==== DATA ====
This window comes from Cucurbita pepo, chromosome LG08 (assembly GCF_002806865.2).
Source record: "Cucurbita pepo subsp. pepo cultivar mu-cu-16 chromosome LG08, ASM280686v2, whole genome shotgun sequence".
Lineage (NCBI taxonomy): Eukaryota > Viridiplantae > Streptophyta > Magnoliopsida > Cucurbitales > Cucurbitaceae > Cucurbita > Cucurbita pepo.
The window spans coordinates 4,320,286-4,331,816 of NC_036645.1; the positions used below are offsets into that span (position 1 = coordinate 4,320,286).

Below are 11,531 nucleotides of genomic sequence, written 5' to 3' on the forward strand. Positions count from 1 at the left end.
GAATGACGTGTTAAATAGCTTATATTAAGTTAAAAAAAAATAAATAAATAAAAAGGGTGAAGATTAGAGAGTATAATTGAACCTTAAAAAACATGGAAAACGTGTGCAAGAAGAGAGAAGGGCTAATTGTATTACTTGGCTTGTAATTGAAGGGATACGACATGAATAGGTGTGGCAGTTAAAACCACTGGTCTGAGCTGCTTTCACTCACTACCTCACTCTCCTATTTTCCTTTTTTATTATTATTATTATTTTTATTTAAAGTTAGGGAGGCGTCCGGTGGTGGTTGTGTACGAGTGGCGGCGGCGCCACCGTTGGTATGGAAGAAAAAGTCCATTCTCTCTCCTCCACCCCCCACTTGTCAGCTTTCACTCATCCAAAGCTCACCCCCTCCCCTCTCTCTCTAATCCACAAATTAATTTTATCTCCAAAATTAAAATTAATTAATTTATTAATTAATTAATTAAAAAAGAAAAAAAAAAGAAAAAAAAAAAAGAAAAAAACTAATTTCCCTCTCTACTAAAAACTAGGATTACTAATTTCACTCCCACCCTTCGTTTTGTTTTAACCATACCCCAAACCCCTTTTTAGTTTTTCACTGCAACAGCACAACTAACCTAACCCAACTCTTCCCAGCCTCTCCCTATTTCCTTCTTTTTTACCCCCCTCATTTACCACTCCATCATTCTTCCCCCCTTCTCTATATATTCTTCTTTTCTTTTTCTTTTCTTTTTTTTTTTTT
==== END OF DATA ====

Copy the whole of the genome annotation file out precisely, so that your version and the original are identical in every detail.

This window comes from Cucurbita pepo, chromosome LG08 (assembly GCF_002806865.2).
Source record: "Cucurbita pepo subsp. pepo cultivar mu-cu-16 chromosome LG08, ASM280686v2, whole genome shotgun sequence".
Lineage (NCBI taxonomy): Eukaryota > Viridiplantae > Streptophyta > Magnoliopsida > Cucurbitales > Cucurbitaceae > Cucurbita > Cucurbita pepo.
The window spans coordinates 4,320,286-4,331,816 of NC_036645.1; the positions used below are offsets into that span (position 1 = coordinate 4,320,286).

Below are 11,531 nucleotides of genomic sequence, written 5' to 3' on the forward strand. Positions count from 1 at the left end.
GAATGACGTGTTAAATAGCTTATATTAAGTTAAAAAAAAATAAATAAATAAAAAGGGTGAAGATTAGAGAGTATAATTGAACCTTAAAAAACATGGAAAACGTGTGCAAGAAGAGAGAAGGGCTAATTGTATTACTTGGCTTGTAATTGAAGGGATACGACATGAATAGGTGTGGCAGTTAAAACCACTGGTCTGAGCTGCTTTCACTCACTACCTCACTCTCCTATTTTCCTTTTTTATTATTATTATTATTTTTATTTAAAGTTAGGGAGGCGTCCGGTGGTGGTTGTGTACGAGTGGCGGCGGCGCCACCGTTGGTATGGAAGAAAAAGTCCATTCTCTCTCCTCCACCCCCCACTTGTCAGCTTTCACTCATCCAAAGCTCACCCCCTCCCCTCTCTCTCTAATCCACAAATTAATTTTATCTCCAAAATTAAAATTAATTAATTTATTAATTAATTAATTAAAAAAGAAAAAAAAAAGAAAAAAAAAAAAGAAAAAAACTAATTTCCCTCTCTACTAAAAACTAGGATTACTAATTTCACTCCCACCCTTCGTTTTGTTTTAACCATACCCCAAACCCCTTTTTAGTTTTTCACTGCAACAGCACAACTAACCTAACCCAACTCTTCCCAGCCTCTCCCTATTTCCTTCTTTTTTACCCCCCTCATTTACCACTCCATCATTCTTCCCCCCTTCTCTATATATTCTTCTTTTCTTTTTCTTTTCTTTTTTTTTTTTT